Glycated or glycosylated?



    The term glycation should be used when referring to the non-enzymatic reaction, while glycosylation should be used for an enzyme-catalysed reaction.

    HbA1c, an index of long-term blood glucose levels, is the abbreviation for glycated haemoglobin, where glucose is bound to the haemoglobin molecule.

    But we also frequently see HbA1c expressed as «glycosylated haemoglobin», for example on the Norwegian Diabetes Association homepage (1), in the laboratory manuals of Oslo University Hospital (2) and the University Hospital of North Norway (3), in Wikipedia (4) and in this journal’s glossary (5). In the list of laboratory analyses performed at St. Olav’s Hospital, both glycosylated haemoglobin and glycated haemoglobin are used (6). A search for «glycosylated haemoglobin» on this journal’s website results in 14 hits, while «glycated haemoglobin» shows up only one article, published in February of this year (7).

    Can the two concepts «glycated» and «glycosylated» be used synonymously, and if not – what is the difference?

    Different processes

    Different processes

    Glycation is a non-enzymatic reaction, irreversible and concentration-dependent, in which glucose or other carbohydrates are added onto proteins, lipids or DNA. Glycated molecules can be further processed to form advanced glycation end products (AGEs). Glycosylation, on the other hand, is a post-translational process in which the addition of carbohydrates to proteins or lipids is catalysed by enzymes. Glycosidation is used as a synonym for glycosylation (8). The modification is important for proper protein folding and therefore function. A familiar example is erythropoietin (EPO), which is heavily glycosylated. It is possible to distinguish endogenous from recombinant EPO on the basis of the glycosylation pattern (9).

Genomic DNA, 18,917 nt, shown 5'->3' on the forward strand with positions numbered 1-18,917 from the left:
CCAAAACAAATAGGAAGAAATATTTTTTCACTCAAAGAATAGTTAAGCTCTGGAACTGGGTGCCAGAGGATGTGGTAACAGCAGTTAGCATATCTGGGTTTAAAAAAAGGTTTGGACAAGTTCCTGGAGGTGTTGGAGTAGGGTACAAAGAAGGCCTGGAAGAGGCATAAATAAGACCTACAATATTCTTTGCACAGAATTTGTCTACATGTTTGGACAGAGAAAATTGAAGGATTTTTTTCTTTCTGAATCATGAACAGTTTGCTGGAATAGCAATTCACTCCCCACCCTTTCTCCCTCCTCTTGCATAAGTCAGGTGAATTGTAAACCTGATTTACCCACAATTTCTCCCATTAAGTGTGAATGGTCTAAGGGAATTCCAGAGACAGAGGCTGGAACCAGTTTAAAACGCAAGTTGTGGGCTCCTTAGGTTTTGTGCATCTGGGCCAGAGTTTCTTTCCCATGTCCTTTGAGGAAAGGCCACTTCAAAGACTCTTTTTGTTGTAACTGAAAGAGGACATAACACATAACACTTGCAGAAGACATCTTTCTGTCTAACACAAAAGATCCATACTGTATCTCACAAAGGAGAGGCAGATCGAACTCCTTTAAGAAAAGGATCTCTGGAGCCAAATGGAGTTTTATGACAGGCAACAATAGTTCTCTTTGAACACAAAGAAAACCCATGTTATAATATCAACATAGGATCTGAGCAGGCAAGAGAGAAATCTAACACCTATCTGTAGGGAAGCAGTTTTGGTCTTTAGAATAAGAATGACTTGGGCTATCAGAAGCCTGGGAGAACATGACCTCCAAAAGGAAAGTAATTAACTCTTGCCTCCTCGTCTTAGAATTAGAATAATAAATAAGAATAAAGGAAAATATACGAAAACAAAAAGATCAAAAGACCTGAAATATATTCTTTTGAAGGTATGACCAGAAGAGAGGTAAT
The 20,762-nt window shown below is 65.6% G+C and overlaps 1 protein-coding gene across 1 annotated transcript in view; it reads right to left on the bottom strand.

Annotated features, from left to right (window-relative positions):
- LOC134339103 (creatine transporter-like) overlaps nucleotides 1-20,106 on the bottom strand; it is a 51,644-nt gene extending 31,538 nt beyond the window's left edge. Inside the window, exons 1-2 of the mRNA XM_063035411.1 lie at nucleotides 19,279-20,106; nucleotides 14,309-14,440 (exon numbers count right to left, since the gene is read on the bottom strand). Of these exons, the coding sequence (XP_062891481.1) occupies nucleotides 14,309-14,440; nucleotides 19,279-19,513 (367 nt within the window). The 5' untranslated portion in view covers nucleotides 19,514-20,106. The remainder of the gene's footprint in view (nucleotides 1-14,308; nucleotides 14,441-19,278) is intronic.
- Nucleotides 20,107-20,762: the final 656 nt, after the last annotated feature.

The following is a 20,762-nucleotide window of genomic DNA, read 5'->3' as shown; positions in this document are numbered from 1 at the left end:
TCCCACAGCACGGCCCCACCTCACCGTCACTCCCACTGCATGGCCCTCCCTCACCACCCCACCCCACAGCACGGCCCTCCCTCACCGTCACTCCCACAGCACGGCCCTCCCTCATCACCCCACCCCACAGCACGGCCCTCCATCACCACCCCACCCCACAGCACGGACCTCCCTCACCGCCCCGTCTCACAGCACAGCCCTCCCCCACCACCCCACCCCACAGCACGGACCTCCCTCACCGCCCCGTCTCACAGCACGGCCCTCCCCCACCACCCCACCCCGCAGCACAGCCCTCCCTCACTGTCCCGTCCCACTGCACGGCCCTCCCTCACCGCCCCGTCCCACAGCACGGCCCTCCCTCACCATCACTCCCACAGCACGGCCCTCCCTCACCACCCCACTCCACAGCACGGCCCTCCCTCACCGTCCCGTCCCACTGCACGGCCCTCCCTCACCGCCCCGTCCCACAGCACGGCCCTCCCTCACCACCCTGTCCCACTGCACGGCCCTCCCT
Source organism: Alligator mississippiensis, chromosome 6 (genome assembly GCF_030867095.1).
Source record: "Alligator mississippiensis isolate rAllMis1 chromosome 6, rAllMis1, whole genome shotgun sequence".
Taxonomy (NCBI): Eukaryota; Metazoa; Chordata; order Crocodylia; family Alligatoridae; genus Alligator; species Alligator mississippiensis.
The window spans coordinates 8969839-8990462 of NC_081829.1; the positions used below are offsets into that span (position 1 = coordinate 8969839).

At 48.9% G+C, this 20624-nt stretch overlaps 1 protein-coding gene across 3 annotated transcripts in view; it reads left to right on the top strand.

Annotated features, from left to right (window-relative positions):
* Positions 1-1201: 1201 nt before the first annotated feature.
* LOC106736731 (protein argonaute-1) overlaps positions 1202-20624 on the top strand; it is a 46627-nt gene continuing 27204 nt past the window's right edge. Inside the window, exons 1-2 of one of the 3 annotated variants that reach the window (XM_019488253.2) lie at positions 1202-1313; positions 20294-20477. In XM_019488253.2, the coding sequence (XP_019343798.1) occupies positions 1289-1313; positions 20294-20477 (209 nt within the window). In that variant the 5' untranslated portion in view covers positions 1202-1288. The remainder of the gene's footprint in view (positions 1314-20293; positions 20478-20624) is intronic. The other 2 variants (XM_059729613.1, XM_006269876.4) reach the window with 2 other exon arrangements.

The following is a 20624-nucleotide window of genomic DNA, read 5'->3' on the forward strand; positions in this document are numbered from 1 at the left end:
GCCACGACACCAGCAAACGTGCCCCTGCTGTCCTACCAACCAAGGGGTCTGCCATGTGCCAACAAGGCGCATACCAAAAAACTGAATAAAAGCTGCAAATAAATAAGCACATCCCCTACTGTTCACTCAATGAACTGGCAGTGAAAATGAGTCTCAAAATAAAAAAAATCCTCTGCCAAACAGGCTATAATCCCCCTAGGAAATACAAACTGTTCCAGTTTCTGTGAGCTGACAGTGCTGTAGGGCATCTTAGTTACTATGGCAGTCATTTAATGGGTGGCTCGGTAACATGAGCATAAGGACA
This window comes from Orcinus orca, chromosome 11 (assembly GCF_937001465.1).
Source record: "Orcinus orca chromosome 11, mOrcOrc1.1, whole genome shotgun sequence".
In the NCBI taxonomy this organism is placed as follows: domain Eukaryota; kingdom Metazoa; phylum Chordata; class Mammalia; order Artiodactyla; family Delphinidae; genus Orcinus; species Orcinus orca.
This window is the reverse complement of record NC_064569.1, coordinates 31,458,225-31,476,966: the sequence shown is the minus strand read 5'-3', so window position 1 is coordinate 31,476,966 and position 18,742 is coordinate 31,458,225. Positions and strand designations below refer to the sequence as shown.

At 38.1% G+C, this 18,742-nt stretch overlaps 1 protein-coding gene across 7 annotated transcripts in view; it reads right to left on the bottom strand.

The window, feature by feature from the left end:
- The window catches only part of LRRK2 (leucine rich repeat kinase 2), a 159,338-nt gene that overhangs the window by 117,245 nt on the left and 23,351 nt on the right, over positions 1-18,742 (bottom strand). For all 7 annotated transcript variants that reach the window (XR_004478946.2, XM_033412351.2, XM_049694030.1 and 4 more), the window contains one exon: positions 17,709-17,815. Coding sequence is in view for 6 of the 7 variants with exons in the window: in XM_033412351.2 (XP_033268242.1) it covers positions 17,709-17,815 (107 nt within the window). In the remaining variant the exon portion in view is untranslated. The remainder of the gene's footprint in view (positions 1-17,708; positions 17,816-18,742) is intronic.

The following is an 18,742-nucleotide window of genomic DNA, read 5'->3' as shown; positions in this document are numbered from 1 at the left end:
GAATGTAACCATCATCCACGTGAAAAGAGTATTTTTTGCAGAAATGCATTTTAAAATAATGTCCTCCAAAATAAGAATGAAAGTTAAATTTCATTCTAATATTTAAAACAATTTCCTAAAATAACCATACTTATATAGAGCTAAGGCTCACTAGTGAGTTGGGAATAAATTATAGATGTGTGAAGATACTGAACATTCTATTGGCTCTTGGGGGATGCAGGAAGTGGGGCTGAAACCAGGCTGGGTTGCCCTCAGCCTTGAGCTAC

In the earlier scientific literature, the term glycosylated was used for the binding of glucose to haemoglobin, since it was unclear whether the reaction was enzyme-dependent; [it is] «probably nonenzymatic in nature» (10). In 1977, Stevens and colleagues reported that haemoglobin A can be glycosylated non-enzymatically (11), and in 1984 the first article to refer to non-enzymatic «glycosylation» as «glycation» was published (12). The year before, a letter to the editor had appeared in Clinical Chemistry where the author explained the differences between and pointed out the incorrect usage of the two terms (13). A search in PubMed on 10 September 2014 with the keyword «glycated» resulted in 7 932 hits.

    Although there has been a linguistic improvement in recent years, the concepts glycation and glycosylation are still used interchangeably in both the English and Norwegian scientific literatures. In many of the older dictionaries, glycation is equated with glycosylation, but in the most recent edition of the Norwegian medical dictionary («Medisinsk ordbok») (14, 15) and in the Norwegian online medical encyclopedia («Store medisinske leksikon») (8, 16), the two concepts are distinguished.

    Hospitals should ensure that the correct term for HbA1c – glycated haemoglobin – is now to be found in laboratory manuals.


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